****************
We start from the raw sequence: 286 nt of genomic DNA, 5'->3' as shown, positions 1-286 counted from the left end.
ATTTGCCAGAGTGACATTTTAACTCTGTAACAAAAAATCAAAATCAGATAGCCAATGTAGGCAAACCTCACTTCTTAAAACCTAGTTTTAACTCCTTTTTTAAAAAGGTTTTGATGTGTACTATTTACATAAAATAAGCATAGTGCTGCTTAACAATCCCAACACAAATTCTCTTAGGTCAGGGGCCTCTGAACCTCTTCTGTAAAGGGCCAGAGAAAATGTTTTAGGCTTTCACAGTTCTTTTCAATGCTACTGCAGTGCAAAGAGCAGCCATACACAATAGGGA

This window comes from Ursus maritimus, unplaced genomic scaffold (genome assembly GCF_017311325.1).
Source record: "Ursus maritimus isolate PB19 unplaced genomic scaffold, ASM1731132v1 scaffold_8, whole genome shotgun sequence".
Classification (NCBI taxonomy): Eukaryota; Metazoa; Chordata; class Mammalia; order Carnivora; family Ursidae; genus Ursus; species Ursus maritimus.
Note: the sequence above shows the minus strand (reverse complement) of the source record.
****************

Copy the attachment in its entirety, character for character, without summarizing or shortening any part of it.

We start from the raw sequence: 286 nt of genomic DNA, 5'->3' as shown, positions 1-286 counted from the left end.
ATTTGCCAGAGTGACATTTTAACTCTGTAACAAAAAATCAAAATCAGATAGCCAATGTAGGCAAACCTCACTTCTTAAAACCTAGTTTTAACTCCTTTTTTAAAAAGGTTTTGATGTGTACTATTTACATAAAATAAGCATAGTGCTGCTTAACAATCCCAACACAAATTCTCTTAGGTCAGGGGCCTCTGAACCTCTTCTGTAAAGGGCCAGAGAAAATGTTTTAGGCTTTCACAGTTCTTTTCAATGCTACTGCAGTGCAAAGAGCAGCCATACACAATAGGGA

This window comes from Ursus maritimus, unplaced genomic scaffold (genome assembly GCF_017311325.1).
Source record: "Ursus maritimus isolate PB19 unplaced genomic scaffold, ASM1731132v1 scaffold_8, whole genome shotgun sequence".
Classification (NCBI taxonomy): Eukaryota; Metazoa; Chordata; class Mammalia; order Carnivora; family Ursidae; genus Ursus; species Ursus maritimus.
Note: the sequence above shows the minus strand (reverse complement) of the source record.